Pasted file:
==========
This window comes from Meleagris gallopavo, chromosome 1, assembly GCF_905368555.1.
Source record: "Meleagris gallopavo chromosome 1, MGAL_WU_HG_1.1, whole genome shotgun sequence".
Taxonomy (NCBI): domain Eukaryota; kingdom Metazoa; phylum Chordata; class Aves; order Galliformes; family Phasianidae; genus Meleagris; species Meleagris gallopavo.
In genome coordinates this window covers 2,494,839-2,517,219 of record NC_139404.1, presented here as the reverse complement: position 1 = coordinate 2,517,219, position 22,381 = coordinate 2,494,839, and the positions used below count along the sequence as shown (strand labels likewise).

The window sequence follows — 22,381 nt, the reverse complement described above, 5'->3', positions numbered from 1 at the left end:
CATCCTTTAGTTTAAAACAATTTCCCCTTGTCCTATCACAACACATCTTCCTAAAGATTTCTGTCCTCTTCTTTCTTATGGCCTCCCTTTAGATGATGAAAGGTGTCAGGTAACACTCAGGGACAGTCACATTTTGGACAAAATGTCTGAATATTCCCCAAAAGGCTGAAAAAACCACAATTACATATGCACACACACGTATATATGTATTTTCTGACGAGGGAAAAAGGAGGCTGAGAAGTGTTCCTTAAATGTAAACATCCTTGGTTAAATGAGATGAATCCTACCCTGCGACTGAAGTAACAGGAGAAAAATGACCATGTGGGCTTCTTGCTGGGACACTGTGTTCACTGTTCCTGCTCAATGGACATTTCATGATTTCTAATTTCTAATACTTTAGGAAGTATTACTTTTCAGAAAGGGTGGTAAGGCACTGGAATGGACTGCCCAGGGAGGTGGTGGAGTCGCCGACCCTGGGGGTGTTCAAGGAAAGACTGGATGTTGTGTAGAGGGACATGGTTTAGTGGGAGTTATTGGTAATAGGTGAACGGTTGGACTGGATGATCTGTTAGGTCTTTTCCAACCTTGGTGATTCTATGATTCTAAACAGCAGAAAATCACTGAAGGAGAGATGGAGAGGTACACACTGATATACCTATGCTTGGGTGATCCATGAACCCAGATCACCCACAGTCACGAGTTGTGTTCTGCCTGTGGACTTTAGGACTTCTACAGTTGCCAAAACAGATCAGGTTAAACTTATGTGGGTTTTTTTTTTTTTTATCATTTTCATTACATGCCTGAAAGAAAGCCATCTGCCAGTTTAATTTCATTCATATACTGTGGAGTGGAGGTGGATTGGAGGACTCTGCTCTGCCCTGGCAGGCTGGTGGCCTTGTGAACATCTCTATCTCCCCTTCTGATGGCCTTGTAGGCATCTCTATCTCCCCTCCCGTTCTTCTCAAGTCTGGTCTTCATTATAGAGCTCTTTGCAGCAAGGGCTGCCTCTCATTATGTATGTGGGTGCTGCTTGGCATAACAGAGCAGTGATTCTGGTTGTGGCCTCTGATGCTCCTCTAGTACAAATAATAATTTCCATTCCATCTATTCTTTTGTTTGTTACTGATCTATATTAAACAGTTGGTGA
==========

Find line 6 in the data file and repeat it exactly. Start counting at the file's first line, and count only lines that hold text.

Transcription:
CATCCTTTAGTTTAAAACAATTTCCCCTTGTCCTATCACAACACATCTTCCTAAAGATTTCTGTCCTCTTCTTTCTTATGGCCTCCCTTTAGATGATGAAAGGTGTCAGGTAACACTCAGGGACAGTCACATTTTGGACAAAATGTCTGAATATTCCCCAAAAGGCTGAAAAAACCACAATTACATATGCACACACACGTATATATGTATTTTCTGACGAGGGAAAAAGGAGGCTGAGAAGTGTTCCTTAAATGTAAACATCCTTGGTTAAATGAGATGAATCCTACCCTGCGACTGAAGTAACAGGAGAAAAATGACCATGTGGGCTTCTTGCTGGGACACTGTGTTCACTGTTCCTGCTCAATGGACATTTCATGATTTCTAATTTCTAATACTTTAGGAAGTATTACTTTTCAGAAAGGGTGGTAAGGCACTGGAATGGACTGCCCAGGGAGGTGGTGGAGTCGCCGACCCTGGGGGTGTTCAAGGAAAGACTGGATGTTGTGTAGAGGGACATGGTTTAGTGGGAGTTATTGGTAATAGGTGAACGGTTGGACTGGATGATCTGTTAGGTCTTTTCCAACCTTGGTGATTCTATGATTCTAAACAGCAGAAAATCACTGAAGGAGAGATGGAGAGGTACACACTGATATACCTATGCTTGGGTGATCCATGAACCCAGATCACCCACAGTCACGAGTTGTGTTCTGCCTGTGGACTTTAGGACTTCTACAGTTGCCAAAACAGATCAGGTTAAACTTATGTGGGTTTTTTTTTTTTTTATCATTTTCATTACATGCCTGAAAGAAAGCCATCTGCCAGTTTAATTTCATTCATATACTGTGGAGTGGAGGTGGATTGGAGGACTCTGCTCTGCCCTGGCAGGCTGGTGGCCTTGTGAACATCTCTATCTCCCCTTCTGATGGCCTTGTAGGCATCTCTATCTCCCCTCCCGTTCTTCTCAAGTCTGGTCTTCATTATAGAGCTCTTTGCAGCAAGGGCTGCCTCTCATTATGTATGTGGGTGCTGCTTGGCATAACAGAGCAGTGATTCTGGTTGTGGCCTCTGATGCTCCTCTAGTACAAATAATAATTTCCATTCCATCTATTCTTTTGTTTGTTACTGATCTATATTAAACAGTTGGTGA